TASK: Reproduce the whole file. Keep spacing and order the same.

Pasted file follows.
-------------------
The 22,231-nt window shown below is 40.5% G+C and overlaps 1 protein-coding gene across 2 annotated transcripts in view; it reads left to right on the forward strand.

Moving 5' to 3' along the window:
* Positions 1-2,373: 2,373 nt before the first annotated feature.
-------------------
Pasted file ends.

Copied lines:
The 22,231-nt window shown below is 40.5% G+C and overlaps 1 protein-coding gene across 2 annotated transcripts in view; it reads left to right on the forward strand.

Moving 5' to 3' along the window:
* Positions 1-2,373: 2,373 nt before the first annotated feature.